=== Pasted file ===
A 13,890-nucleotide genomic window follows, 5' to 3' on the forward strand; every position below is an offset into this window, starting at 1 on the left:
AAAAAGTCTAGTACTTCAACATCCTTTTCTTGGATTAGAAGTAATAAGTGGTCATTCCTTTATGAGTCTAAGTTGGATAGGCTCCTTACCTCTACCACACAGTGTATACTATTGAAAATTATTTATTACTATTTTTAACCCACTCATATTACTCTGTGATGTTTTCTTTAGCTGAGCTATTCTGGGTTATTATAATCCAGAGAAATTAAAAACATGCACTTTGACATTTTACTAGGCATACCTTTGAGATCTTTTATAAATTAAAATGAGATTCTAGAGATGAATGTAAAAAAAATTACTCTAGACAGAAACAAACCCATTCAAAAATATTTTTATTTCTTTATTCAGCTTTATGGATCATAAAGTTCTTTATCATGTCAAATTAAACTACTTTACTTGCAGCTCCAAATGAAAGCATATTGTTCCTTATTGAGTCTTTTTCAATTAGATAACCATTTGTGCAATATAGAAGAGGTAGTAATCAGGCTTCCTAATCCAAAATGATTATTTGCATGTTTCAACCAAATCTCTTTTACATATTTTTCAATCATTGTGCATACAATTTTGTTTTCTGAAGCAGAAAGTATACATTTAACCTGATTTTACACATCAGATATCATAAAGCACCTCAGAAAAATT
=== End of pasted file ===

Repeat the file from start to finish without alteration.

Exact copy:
A 13,890-nucleotide genomic window follows, 5' to 3' on the forward strand; every position below is an offset into this window, starting at 1 on the left:
AAAAAGTCTAGTACTTCAACATCCTTTTCTTGGATTAGAAGTAATAAGTGGTCATTCCTTTATGAGTCTAAGTTGGATAGGCTCCTTACCTCTACCACACAGTGTATACTATTGAAAATTATTTATTACTATTTTTAACCCACTCATATTACTCTGTGATGTTTTCTTTAGCTGAGCTATTCTGGGTTATTATAATCCAGAGAAATTAAAAACATGCACTTTGACATTTTACTAGGCATACCTTTGAGATCTTTTATAAATTAAAATGAGATTCTAGAGATGAATGTAAAAAAAATTACTCTAGACAGAAACAAACCCATTCAAAAATATTTTTATTTCTTTATTCAGCTTTATGGATCATAAAGTTCTTTATCATGTCAAATTAAACTACTTTACTTGCAGCTCCAAATGAAAGCATATTGTTCCTTATTGAGTCTTTTTCAATTAGATAACCATTTGTGCAATATAGAAGAGGTAGTAATCAGGCTTCCTAATCCAAAATGATTATTTGCATGTTTCAACCAAATCTCTTTTACATATTTTTCAATCATTGTGCATACAATTTTGTTTTCTGAAGCAGAAAGTATACATTTAACCTGATTTTACACATCAGATATCATAAAGCACCTCAGAAAAATT